Wednesday, December 16, 2020

Revisiting the Wild Wild West: The Night of the Green Terror

"The Night of the Green Terror" 
Written by John Kneubuhl
Directed by Robert Sparr
Synopsis: On their way to famine-stricken Native American village, West and Gordon are puzzled by the complete lack of animal life in the forest, but even more surprised when they encounter a knight in armor! Doctor Loveless returns.

Trey: Loveless is back and his creator, John Kneubuhl, is back writing him.

Jim: Nice to see the charismatic Dr. Loveless and lovely Antionette as a duo again!

Trey: Alas, I believe this to be the last of Antionette's appearances with Loveless.

Jim: Well, that's a shame! Anyway, I like how this episode starts with a hint of menace by telling us all the animals are apparently missing. You can't go wrong with that set up. How Kneubuhl thought of transitioning to that to a knight in armor is a bit of a mystery to me.

Trey: Kneubuhl, and WWW in general--see "Night of the Raven"--is getting increasingly nonsensical with their Loveless scripts. This one is practically on a Gold Key comics level! Why the Renfaire stuff? No reason is ever given! I guess Loveless just likes a bit of theatrical flair to his plots?

Jim: Its entertaining nonsense, though. I like how West and Gordon just ignore Loveless initially. They're soooo over Loveless' plans and tirades. They don't even question why he's cosplaying Robin Hood.  

But you are right: the whole "Lord of the Forest" bit is such a stretch here. If Loveless' goal was to use superstition to influence the Native American tribes, wouldn't it have been better to use a being from Native American mythology? What did the Kneubuhl feel this contributed to the episode exactly? If I had to guess, I'm going to say that the medieval costumes were included to add colorful, visual appeal to the show.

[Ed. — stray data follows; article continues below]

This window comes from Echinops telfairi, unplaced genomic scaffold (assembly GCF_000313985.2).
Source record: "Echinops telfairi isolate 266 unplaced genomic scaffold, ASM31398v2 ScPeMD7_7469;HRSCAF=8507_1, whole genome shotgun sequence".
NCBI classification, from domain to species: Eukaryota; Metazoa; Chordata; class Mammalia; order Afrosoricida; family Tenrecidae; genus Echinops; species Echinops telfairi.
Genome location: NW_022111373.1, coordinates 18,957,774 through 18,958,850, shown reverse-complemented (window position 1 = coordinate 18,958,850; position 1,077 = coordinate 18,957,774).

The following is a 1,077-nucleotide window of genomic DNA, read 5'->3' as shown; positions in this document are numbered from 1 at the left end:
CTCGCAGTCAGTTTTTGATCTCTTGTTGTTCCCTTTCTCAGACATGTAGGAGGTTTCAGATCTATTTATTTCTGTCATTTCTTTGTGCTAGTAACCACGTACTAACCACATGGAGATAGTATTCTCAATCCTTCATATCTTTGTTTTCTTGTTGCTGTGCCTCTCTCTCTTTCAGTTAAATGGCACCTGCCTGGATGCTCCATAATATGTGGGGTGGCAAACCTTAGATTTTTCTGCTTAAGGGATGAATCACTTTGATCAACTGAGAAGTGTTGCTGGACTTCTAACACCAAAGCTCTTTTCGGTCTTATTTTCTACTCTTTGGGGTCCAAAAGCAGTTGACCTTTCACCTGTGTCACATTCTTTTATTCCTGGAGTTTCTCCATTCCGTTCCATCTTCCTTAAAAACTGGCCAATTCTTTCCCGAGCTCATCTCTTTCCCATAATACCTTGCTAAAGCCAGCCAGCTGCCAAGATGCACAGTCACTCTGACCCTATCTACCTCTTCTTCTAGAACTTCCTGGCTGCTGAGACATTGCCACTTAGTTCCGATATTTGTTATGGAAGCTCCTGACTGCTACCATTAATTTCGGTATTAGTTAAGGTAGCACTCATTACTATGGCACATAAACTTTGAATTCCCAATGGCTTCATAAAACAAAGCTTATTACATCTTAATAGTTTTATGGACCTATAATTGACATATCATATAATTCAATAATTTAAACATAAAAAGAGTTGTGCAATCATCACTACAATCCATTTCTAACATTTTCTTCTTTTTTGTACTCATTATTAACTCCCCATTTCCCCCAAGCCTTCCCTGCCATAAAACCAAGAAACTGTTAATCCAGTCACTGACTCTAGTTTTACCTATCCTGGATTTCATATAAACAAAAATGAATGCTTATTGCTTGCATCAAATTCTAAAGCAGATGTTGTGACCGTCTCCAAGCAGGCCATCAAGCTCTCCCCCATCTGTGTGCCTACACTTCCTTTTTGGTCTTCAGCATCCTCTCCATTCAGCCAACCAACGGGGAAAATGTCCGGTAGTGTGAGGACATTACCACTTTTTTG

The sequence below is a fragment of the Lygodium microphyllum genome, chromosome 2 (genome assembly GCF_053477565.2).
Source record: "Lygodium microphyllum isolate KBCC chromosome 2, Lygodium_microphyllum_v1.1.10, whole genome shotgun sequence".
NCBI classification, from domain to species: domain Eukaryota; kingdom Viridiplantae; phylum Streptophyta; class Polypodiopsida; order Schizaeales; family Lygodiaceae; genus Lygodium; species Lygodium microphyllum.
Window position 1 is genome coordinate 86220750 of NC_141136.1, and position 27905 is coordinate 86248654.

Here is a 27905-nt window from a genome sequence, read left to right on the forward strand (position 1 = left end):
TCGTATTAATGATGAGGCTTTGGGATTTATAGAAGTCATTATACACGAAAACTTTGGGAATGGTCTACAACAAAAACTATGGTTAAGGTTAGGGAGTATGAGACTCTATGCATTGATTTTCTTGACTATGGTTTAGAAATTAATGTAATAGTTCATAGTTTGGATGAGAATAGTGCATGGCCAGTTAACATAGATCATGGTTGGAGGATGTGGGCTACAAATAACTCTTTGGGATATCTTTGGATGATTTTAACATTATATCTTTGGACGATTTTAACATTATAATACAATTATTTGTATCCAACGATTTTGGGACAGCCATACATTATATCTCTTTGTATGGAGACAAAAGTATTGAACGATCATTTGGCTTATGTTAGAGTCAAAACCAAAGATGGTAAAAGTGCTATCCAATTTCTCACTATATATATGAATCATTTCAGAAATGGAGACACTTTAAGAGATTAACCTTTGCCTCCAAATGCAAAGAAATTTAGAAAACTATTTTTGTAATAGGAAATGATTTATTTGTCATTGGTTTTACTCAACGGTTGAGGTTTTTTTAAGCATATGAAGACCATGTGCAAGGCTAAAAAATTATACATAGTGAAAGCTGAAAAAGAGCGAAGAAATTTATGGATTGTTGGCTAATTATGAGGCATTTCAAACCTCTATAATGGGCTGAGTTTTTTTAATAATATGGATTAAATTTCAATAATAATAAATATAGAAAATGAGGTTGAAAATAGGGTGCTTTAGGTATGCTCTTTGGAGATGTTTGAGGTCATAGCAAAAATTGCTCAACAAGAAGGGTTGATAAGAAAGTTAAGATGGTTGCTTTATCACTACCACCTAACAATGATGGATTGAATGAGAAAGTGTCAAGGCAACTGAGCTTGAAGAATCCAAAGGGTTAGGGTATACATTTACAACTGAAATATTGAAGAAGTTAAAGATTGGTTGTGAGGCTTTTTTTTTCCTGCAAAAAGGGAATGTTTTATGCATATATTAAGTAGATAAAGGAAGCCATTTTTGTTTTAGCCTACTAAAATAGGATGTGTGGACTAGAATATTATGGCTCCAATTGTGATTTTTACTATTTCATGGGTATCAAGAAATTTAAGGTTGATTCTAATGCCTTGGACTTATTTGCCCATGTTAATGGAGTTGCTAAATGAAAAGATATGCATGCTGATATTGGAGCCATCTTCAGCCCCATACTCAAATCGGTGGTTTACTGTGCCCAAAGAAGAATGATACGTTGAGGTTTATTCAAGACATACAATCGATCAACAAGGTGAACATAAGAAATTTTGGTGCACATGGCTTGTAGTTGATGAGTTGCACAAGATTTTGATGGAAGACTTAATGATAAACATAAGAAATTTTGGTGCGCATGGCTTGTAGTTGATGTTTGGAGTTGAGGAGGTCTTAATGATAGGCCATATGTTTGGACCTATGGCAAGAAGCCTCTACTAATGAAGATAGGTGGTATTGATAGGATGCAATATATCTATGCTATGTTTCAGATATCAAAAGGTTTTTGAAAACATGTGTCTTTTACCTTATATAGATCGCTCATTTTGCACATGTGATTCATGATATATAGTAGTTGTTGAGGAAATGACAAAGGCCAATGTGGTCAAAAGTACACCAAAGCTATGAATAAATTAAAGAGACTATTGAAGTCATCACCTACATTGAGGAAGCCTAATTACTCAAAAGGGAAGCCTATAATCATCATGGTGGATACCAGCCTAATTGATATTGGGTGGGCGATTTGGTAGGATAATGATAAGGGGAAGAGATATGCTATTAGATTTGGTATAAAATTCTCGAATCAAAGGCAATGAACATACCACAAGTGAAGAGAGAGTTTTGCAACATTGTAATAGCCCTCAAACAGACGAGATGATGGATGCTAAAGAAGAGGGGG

Trey: I suspect you are right. It's for the visual.

Speaking of the Native Americans, Kneubuhl was biracial, half Samoan. In addition to being a screenwriter, he was Polynesian historian. It's an assumption on my part, but I would think the plight of native peoples would be on his mind. While there are certainly some positive aspects in the portrayal here, there are also a lot of the same old stereotypes. It would be interesting to have known Kneubuhl's thinking on these issues.

Jim: I agree. Speaking of social concerns, this episode's "super insecticide" weapon strikes me as being influenced by Rachel Carson's Silent Spring, a book which was very popular in the early 60's and was significant in helping pave the way for important regulations regarding insecticides.

Trey: I think that's a strong possibility. The connection is muted though by the green powder having inconsistent properties. Loveless presents it as a poison, and that's how it has acted prior to the episode, but when he starts filling balloons with it, it becomes a firebomb.

Jim: It's just the genius of Loveless at work.

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